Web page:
Talk to any business in any sector and one of the biggest challenges they face is lack of skills, or more precisely labour. People are in short supply. As a consequence we find ourselves in an economy which for the most part doesn’t suffer from a lack of demand but where growth is primarily constrained by supply.

With record low unemployment attention has turned to other sources of labour. This includes an increasing focus on "labour market inactivity", the more than 700,000 people in Scotland of working age who aren’t working. While this number sounds large it is, at 21%, about the same as the UK level. It comprises early retirees, carers, at-home parent, students and those with ill health and other challenges preventing access to the labour market. The policy mix to address these challenges is wide-ranging, including employability support, training, child care, housing and health interventions. Reducing this inactivity level is the right thing to do for many economic and social reason – including increasing income levels for those individuals and their families – but of itself it won’t solve our labour shortages.

More investment to drive up productivity is required, but again is only part of the answer.

Brexit of course has made the problem worse, and re-accession to the EU single market would be a significant boost to Scotland’s economy. Rising living standards in the EU accession countries and shortages of labour right across Europe, means that the Eastern European labour pool does not, however, have the same potential it once did to single-handedly fill gaps in the Scottish economy even were all restrictions lifted.

Without control over immigration the Scottish Government is anyway limited in what it can do to attract international workers. The Scottish Government’s proposed Talent Attraction and Migration Service can signpost to other services, and serve to draw attention to the damage UK immigration policy is doing to the economy, but it is difficult to see it delivering international labour in the volumes that Scotland’s economy needs.

But there is of course a huge labour pool available to Scotland, closer to home, with no restrictions on its movement or legal ability to work in our businesses and public services.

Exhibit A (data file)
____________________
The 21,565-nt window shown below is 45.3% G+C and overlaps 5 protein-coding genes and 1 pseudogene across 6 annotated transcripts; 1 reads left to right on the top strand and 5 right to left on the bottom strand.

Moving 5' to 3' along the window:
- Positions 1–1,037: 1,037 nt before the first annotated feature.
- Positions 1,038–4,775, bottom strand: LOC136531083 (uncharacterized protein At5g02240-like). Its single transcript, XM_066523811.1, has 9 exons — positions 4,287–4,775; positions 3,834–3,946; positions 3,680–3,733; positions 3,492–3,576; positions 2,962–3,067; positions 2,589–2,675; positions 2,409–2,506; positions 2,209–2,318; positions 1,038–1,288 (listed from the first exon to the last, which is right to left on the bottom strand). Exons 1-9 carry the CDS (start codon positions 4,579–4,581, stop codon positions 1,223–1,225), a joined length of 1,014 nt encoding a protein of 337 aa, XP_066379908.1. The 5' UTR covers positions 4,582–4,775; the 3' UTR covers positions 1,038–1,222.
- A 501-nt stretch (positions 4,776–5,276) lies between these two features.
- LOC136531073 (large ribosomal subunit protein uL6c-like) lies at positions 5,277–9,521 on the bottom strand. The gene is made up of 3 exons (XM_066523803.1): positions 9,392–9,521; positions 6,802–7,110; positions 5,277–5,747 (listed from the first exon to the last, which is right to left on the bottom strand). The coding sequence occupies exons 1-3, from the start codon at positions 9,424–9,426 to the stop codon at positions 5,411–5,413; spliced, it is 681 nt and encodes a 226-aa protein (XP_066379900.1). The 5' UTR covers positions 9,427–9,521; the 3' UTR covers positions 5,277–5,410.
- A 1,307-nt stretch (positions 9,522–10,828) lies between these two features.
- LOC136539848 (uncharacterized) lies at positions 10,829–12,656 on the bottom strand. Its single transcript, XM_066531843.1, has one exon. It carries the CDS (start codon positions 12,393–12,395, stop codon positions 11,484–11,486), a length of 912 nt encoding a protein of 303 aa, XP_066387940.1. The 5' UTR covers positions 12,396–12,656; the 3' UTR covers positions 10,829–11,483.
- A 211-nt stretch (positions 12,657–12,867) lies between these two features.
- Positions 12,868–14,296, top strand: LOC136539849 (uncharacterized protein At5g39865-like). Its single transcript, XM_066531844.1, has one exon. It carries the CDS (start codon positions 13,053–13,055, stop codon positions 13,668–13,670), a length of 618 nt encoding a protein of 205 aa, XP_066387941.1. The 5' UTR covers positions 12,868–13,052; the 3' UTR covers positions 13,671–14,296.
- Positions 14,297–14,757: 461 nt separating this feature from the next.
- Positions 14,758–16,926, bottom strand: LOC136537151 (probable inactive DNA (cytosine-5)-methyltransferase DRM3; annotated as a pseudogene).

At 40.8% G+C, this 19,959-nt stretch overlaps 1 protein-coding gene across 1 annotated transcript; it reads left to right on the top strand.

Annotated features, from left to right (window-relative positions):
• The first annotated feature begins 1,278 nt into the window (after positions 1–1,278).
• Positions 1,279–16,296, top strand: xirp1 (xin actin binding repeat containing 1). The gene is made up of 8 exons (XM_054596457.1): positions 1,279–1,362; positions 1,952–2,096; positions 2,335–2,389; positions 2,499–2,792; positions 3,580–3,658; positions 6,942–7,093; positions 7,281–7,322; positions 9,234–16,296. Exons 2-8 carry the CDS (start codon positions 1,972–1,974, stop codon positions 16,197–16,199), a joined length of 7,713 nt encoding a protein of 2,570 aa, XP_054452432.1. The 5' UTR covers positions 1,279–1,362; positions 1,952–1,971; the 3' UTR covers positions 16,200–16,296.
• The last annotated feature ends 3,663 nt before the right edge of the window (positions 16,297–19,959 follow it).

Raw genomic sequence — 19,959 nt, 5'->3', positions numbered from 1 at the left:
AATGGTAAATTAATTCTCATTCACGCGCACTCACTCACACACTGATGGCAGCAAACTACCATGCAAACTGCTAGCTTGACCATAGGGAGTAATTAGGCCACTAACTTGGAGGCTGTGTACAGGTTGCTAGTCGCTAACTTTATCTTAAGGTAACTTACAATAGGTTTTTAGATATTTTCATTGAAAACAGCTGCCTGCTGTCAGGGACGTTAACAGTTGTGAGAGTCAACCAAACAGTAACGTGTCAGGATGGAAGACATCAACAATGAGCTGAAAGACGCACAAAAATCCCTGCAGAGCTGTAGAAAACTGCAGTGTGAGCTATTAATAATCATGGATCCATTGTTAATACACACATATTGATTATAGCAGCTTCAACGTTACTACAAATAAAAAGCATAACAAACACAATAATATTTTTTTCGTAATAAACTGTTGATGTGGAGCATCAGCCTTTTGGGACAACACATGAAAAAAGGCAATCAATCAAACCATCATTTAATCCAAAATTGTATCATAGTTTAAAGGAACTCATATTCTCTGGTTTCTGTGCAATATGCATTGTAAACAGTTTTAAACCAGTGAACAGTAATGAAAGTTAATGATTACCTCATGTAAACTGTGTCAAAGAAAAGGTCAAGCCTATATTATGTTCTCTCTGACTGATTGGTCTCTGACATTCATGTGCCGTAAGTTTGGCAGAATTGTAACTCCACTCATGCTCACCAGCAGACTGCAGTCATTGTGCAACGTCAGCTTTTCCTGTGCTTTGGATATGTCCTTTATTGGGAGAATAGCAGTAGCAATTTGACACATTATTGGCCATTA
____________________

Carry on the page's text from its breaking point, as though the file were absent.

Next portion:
The "brain drain" is a common refrain, fuelled by historic emigration experiences, and a typically Scottish tendency to underestimate the attractions of living here, but contrary to popular belief, there is an annual net inflow of working-age people to Scotland from the rest of the UK. The average ouflow in each of the last five years has hovered around the 40,000 level, with the annual inflow some 7,000 higher.

So Scotland is already an attractive location for working-age people from the rest of the UK. Income tax differentials over recent years haven’t impacted the willingness of people to move north. (Any future tax changes need, of course, to continue to be carefully assessed for any potential negative impacts.) Considering the total financial picture – including lower cost of housing and council tax, and free services, notably prescription costs and tuition fees – moving to Scotland is still a financially attractive option for many.

Easier commutes to work, more attractive scenery, wider options for recreation and a friendly welcome add to the package.

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The benefits to the Scottish exchequer can also be significant. A 20% increase in the annual number of working-age people moving to Scotland – assuming the bulk are higher rate taxpayers – could deliver an extra £1billion in income tax revenues to spend on Scottish public services over the next five years, not including the economic boost from increased spend in local shops and services.

None of this takes opportunity away from those already living here – quite the opposite. Businesses that can fill skills gaps now, enabling them to grow and export more, will create even more well-paid opportunities for Scottish school leavers in future. We are a long way from running out of highly-paid vacancies to fill.

The Scottish Government’s existing rUK Talent Attraction Group, with business leaders from tech, space, advanced manufacturing and other key sectors, is well placed to advise on the specific actions required. Continuing their work is important.

And this isn’t a choice between an international or rUK focus. Learning what works to make Scotland an even more attractive location within these islands also makes us more attractive to international migrants. It makes Scotland better able to compete successfully in an increasingly competitive European labour market when full immigration powers do come to Holyrood.

The Scottish Government needs to take this seriously and focus on clearly articulating the "move to Scotland" message in the rUK market. Figure out what works, take concrete action to deliver results, drive up the talent pool and the associated tax receipts. Make moving to Scotland an aspiration for those living south of the Border. Fixing our demographic challenges are in our own hands, and we should take responsibility for delivering on that.

Ivan McKee is an MSP and former Minister for Business, Trade, Tourism and Enterprise